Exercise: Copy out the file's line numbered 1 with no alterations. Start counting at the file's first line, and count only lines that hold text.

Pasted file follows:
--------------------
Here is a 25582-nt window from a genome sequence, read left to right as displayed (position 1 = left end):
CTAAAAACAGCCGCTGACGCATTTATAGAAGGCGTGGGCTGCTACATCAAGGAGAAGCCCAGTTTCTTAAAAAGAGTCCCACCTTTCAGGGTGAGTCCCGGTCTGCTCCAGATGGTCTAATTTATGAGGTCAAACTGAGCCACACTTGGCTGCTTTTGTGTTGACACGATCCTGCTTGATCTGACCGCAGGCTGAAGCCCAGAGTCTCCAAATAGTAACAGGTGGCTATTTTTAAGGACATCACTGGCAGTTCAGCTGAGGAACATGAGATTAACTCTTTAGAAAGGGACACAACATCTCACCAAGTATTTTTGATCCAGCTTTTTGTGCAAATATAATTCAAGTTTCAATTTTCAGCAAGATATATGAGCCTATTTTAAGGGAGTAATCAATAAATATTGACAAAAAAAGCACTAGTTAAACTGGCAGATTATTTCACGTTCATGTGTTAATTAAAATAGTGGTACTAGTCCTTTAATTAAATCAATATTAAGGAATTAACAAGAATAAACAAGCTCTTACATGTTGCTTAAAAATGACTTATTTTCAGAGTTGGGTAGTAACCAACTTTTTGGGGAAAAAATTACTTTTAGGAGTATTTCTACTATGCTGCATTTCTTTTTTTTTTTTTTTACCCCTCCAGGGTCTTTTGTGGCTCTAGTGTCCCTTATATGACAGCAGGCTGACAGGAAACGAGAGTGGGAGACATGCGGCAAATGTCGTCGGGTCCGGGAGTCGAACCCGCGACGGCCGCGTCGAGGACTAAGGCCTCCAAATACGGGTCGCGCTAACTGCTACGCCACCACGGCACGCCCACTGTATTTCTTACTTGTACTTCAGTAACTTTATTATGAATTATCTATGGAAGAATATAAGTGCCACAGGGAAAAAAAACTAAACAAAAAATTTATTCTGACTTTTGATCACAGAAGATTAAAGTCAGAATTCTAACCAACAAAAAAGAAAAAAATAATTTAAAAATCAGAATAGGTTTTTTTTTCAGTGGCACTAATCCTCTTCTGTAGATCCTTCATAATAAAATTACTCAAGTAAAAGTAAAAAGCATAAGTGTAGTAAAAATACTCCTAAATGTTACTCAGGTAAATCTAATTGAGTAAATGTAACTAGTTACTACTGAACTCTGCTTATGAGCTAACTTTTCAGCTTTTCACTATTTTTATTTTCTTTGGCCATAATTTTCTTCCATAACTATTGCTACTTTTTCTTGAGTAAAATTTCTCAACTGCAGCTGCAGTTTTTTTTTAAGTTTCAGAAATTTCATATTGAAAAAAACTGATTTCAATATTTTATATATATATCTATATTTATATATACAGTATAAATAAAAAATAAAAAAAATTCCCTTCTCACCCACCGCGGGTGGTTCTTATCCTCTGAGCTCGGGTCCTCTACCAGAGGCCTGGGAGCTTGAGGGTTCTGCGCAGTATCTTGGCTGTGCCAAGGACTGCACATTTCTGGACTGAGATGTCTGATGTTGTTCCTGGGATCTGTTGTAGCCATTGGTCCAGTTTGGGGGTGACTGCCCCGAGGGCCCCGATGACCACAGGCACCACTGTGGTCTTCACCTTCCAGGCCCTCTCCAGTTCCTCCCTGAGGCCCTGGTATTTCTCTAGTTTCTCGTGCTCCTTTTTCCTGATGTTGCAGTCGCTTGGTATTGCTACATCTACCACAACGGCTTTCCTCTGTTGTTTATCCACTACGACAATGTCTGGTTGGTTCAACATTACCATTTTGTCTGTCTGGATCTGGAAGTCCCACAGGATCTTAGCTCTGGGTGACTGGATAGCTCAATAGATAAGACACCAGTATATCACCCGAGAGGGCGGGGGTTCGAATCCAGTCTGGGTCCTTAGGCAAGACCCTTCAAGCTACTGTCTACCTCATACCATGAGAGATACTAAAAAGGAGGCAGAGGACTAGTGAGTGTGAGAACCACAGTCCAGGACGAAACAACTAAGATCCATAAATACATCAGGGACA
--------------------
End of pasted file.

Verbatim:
Here is a 25582-nt window from a genome sequence, read left to right as displayed (position 1 = left end):